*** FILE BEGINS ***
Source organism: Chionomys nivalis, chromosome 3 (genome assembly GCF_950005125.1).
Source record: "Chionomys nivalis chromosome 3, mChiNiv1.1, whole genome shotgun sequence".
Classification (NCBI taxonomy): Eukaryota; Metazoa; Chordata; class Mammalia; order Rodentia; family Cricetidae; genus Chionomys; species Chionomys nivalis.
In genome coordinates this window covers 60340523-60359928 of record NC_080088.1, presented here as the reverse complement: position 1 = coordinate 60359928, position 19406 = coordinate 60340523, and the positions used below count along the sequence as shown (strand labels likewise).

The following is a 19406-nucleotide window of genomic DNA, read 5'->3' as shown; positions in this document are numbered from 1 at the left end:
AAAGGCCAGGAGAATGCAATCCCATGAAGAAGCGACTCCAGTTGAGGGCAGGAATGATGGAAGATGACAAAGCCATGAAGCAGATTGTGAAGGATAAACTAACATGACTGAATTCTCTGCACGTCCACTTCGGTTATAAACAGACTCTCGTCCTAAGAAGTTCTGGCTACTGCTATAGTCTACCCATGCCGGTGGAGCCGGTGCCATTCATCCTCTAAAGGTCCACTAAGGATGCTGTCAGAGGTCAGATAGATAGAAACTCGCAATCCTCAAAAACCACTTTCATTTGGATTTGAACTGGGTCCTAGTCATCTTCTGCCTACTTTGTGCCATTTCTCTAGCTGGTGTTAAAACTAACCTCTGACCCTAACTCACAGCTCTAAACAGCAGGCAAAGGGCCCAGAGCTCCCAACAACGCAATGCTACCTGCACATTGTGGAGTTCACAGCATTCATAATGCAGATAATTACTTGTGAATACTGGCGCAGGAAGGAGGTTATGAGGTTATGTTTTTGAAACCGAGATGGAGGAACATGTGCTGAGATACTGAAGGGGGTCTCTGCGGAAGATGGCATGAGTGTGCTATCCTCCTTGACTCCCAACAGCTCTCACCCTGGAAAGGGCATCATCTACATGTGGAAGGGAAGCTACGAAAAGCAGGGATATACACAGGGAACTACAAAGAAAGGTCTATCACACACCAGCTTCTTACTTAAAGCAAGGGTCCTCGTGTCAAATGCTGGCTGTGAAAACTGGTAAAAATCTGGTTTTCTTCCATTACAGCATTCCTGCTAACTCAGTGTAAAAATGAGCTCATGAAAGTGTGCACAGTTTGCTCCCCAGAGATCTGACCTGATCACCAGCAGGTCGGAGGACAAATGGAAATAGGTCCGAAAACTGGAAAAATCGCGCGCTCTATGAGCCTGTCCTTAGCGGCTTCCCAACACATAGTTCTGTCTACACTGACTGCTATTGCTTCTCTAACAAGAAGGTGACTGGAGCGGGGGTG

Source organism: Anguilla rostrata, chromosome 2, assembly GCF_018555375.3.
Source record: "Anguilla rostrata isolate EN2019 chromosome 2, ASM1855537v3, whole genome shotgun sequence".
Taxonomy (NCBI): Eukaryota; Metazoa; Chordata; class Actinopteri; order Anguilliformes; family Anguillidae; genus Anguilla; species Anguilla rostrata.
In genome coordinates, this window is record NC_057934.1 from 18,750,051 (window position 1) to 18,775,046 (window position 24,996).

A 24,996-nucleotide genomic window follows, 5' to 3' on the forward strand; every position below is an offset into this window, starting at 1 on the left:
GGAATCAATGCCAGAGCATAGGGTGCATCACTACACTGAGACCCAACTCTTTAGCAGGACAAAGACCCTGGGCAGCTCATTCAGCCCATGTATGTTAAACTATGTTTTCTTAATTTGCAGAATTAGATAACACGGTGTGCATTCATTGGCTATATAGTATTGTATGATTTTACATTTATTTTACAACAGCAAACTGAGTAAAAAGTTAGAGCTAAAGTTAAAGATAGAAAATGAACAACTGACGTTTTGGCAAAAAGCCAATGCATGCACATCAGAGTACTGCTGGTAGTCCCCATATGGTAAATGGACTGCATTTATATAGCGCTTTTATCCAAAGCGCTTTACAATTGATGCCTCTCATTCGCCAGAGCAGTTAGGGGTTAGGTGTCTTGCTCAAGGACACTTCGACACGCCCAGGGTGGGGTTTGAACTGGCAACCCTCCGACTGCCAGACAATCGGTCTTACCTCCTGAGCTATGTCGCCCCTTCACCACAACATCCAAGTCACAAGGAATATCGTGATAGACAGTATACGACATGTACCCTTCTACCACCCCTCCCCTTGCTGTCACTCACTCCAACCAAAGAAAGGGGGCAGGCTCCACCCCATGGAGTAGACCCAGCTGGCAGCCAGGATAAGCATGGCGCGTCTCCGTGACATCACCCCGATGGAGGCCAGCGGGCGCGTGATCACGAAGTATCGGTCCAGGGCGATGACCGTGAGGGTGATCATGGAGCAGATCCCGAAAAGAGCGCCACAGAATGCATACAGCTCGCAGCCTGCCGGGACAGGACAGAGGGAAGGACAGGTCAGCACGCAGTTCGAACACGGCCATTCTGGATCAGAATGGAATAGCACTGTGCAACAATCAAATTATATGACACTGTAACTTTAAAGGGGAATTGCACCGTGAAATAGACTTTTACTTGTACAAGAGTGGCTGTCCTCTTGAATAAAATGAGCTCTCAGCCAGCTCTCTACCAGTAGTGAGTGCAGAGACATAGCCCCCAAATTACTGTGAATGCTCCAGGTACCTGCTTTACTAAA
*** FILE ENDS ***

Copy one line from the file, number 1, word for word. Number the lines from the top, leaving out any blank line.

Source organism: Chionomys nivalis, chromosome 3 (genome assembly GCF_950005125.1).